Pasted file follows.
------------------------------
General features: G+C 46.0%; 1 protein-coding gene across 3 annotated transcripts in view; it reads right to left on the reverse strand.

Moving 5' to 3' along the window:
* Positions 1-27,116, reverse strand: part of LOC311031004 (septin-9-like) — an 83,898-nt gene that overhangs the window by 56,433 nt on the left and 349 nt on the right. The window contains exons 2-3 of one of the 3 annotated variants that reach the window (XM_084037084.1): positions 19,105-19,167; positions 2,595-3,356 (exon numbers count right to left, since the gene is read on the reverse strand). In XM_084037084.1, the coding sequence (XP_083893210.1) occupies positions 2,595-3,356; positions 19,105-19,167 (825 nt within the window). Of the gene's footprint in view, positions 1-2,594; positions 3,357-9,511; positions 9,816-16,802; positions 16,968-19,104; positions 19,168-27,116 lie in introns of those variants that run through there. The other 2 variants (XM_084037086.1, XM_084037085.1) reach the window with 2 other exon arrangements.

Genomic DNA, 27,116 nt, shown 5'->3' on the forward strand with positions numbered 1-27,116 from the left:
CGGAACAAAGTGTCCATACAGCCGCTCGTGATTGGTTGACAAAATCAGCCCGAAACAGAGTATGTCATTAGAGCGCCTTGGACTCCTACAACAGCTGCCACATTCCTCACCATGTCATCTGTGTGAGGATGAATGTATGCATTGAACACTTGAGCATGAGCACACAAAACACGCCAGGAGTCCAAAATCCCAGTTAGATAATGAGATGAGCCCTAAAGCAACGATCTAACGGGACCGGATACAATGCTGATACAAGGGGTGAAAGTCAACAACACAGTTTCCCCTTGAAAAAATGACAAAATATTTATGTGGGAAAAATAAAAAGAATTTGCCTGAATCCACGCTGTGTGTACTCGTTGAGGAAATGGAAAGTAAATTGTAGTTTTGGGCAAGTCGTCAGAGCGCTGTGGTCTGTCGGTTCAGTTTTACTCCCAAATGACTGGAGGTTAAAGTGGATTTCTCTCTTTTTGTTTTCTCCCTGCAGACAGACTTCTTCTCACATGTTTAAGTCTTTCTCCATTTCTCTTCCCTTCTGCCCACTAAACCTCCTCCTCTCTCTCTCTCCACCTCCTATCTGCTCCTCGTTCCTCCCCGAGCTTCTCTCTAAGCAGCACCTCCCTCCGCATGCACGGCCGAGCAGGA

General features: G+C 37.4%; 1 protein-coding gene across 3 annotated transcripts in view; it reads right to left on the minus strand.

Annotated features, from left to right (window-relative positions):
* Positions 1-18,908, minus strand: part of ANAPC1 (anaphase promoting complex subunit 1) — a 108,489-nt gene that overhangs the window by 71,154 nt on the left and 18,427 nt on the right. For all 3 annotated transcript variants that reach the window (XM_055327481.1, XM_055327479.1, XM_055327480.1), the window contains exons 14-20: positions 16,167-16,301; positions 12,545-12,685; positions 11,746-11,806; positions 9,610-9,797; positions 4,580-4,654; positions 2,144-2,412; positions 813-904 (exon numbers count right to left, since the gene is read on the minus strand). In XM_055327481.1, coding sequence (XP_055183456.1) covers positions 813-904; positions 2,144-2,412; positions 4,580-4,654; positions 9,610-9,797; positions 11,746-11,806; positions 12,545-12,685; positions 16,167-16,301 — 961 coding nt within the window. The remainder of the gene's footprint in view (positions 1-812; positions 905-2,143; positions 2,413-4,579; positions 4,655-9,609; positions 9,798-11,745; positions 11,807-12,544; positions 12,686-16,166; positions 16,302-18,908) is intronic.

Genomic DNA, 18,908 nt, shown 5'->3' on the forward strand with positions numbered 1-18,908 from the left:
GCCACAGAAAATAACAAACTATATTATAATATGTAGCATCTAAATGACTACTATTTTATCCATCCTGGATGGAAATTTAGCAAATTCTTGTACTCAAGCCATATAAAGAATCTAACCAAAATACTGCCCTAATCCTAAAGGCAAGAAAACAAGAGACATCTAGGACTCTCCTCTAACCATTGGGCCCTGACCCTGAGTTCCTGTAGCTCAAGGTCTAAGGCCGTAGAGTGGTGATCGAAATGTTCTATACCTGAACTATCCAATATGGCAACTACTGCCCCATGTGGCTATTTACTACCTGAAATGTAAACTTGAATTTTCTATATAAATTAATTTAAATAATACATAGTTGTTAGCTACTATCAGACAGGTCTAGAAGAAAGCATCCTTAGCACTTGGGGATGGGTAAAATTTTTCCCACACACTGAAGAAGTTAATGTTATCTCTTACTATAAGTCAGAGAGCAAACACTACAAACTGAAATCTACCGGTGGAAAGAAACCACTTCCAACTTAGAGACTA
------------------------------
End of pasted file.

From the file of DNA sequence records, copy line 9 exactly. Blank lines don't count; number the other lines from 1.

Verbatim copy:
Genomic DNA, 18,908 nt, shown 5'->3' on the forward strand with positions numbered 1-18,908 from the left: